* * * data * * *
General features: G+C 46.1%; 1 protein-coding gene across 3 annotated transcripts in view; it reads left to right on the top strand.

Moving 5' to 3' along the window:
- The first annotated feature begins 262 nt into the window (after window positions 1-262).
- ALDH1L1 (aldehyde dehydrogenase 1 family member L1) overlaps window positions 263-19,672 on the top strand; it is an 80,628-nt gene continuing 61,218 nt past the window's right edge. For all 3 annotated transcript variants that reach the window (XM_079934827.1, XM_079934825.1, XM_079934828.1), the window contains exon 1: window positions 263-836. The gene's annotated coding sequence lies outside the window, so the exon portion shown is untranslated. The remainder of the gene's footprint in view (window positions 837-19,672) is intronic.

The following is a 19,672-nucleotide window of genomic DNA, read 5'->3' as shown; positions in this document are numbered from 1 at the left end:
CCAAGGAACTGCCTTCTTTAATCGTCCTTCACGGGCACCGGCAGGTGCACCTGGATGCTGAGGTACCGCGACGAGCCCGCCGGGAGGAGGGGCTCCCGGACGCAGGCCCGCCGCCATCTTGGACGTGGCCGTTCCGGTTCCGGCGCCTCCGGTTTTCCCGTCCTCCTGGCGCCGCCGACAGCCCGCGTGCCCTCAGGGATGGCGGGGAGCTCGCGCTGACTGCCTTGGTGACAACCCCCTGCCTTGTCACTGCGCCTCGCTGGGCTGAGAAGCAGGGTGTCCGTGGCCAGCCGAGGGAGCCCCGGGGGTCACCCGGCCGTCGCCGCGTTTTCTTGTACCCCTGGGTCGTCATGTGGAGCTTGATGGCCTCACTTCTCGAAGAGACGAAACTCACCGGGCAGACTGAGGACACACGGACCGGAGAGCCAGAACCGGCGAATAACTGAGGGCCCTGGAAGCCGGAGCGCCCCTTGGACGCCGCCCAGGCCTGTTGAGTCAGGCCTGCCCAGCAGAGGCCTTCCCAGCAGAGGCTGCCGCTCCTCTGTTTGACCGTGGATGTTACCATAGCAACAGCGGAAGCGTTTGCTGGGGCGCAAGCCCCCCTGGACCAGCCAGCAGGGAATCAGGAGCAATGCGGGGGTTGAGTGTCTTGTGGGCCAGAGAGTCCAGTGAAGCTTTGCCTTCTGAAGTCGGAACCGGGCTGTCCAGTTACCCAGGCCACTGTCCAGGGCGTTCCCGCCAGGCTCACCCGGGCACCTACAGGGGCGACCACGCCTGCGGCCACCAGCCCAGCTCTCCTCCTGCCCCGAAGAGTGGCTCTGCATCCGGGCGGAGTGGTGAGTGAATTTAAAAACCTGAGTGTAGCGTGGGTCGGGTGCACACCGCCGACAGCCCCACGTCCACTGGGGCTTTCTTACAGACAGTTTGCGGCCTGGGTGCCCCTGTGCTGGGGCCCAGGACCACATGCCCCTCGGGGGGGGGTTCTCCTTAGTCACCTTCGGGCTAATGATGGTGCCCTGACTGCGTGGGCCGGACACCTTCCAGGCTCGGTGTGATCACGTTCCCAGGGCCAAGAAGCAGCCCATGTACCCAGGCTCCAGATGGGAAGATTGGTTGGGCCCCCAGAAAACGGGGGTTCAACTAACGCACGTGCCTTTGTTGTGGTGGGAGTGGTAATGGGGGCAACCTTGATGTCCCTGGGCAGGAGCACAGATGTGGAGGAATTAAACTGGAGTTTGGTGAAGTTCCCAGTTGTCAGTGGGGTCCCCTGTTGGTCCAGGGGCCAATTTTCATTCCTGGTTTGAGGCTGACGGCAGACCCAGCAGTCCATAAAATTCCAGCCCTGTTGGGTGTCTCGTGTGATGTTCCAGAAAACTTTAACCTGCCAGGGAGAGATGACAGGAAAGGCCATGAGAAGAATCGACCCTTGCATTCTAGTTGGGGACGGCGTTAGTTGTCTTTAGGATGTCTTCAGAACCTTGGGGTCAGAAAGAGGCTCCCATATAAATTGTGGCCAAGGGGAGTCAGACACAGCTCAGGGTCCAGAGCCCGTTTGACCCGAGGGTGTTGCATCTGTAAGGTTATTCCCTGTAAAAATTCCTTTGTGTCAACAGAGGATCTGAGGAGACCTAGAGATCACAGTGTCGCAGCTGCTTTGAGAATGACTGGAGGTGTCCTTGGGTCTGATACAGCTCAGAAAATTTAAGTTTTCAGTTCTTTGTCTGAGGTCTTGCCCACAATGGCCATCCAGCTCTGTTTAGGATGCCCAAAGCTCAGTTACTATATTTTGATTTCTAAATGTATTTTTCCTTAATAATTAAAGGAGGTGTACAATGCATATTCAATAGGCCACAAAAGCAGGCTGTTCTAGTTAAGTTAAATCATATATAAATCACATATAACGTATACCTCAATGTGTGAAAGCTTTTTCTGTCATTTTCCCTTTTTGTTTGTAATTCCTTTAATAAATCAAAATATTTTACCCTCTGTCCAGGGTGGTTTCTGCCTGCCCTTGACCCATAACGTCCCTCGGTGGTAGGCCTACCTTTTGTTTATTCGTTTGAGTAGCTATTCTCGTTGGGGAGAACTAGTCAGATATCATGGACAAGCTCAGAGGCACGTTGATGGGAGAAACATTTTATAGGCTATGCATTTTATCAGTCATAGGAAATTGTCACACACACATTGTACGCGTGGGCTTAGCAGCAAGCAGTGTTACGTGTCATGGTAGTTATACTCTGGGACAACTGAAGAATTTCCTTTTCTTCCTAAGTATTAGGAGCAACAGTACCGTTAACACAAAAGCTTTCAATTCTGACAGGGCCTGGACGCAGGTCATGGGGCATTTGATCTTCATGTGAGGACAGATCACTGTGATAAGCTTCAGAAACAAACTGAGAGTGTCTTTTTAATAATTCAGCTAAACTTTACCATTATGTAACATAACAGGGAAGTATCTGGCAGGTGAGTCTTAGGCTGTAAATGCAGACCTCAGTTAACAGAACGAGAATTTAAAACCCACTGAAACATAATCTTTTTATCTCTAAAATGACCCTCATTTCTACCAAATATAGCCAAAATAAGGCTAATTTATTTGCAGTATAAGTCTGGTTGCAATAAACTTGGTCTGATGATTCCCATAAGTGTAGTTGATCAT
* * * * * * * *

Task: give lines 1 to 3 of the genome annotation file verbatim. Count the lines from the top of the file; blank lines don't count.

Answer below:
General features: G+C 46.1%; 1 protein-coding gene across 3 annotated transcripts in view; it reads left to right on the top strand.

Moving 5' to 3' along the window:
- The first annotated feature begins 262 nt into the window (after window positions 1-262).